The Perfect Pie Crust
I am all about pies. I grew up making them with my grandmother who appeared at Thanksgiving with her apple and pumpkin pies until I was almost 30. She’d make the apple pies well before the holiday and freeze them, unbaked, to put in the oven on the morning of. You can’t do that with pumpkin pies, so she’d make the crusts, arrange them in the pie tins, and also pop them in the freezer.
Once she was no longer able to bake, the Thanksgiving pie making became my role. But I discovered her way was no longer the best way. She used Spry shortening back in the day before transitioning to margarine—and I didn’t want to use those ingredients. I needed a refresh. So several years ago I began a quest for the perfect crust that has taken me to several of San Diego’s best pastry chefs, who have taught me their techniques.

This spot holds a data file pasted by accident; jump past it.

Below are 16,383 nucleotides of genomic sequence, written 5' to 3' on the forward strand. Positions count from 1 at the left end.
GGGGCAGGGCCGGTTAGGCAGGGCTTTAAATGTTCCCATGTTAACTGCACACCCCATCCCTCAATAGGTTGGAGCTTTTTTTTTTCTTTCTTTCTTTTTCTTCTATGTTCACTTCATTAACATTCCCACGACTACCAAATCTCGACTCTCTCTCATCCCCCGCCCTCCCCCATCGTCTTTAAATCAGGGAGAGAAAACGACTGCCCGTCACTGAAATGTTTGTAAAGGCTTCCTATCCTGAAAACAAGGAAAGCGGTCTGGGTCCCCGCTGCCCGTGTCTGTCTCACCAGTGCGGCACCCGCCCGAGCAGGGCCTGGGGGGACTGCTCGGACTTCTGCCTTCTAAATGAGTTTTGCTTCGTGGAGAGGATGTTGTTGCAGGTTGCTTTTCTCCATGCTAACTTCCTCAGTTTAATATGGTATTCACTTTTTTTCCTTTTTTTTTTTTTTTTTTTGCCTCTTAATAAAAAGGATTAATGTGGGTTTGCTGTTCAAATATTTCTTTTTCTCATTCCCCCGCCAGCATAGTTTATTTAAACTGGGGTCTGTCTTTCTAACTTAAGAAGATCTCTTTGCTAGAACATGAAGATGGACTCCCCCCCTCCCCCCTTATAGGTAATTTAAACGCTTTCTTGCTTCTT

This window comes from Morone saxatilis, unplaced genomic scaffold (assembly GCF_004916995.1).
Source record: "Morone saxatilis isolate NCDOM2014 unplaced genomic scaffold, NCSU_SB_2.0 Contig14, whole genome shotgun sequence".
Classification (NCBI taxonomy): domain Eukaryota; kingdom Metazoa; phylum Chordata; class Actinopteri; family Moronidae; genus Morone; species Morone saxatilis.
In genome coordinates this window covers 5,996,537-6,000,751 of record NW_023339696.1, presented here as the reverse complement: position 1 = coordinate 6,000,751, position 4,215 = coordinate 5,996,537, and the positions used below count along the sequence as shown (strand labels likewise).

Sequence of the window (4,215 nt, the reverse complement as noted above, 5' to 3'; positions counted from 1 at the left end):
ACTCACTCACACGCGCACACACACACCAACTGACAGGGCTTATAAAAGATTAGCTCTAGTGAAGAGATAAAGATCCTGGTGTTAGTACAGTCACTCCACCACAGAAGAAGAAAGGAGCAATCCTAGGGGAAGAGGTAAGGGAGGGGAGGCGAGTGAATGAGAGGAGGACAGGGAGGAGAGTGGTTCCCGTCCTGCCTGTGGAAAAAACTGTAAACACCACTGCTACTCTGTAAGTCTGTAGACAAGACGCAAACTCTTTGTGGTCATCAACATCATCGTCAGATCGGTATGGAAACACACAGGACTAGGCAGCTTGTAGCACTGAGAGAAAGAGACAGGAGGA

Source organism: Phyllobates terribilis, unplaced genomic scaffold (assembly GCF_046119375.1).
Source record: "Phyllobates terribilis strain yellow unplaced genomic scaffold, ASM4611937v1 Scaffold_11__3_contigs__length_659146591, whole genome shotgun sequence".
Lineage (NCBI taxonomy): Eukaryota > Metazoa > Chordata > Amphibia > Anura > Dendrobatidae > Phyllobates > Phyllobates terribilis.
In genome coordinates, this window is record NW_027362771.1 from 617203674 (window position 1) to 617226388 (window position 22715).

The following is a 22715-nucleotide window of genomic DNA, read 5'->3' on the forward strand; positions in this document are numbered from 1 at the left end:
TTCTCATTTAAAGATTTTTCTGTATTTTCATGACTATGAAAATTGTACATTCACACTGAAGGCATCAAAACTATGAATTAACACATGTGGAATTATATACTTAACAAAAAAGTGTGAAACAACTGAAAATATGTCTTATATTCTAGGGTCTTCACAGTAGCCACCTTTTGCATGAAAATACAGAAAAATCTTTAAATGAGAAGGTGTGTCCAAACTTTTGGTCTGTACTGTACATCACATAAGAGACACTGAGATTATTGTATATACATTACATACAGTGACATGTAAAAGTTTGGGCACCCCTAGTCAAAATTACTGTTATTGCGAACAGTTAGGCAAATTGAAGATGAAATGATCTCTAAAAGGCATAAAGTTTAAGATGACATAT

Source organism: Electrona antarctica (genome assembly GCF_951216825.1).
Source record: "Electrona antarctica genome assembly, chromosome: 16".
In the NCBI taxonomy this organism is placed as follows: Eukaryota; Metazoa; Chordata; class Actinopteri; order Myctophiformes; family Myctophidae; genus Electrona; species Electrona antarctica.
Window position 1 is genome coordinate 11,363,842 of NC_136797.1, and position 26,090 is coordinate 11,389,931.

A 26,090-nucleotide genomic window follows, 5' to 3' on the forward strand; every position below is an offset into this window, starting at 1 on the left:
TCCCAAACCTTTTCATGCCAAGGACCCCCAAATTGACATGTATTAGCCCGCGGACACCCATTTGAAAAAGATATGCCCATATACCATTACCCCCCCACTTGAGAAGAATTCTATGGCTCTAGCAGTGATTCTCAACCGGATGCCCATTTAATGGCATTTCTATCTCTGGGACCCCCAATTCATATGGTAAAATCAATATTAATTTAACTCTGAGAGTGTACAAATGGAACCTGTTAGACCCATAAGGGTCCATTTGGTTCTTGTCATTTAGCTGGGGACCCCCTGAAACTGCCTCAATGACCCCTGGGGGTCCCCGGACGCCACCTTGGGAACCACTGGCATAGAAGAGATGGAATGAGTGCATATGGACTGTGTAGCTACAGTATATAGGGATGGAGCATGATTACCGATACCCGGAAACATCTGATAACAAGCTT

Of course, there’s no one way to make pie crust, no one set of perfect ingredients (although everyone boasts theirs is perfect), no one set-in-stone technique. And that diversity is the beauty of pie. But, as many a failed pie maker knows, it’s also the source of a lot of frustration. I needed mentors so I wouldn’t resort to buying a pre-made, store-bought crust.
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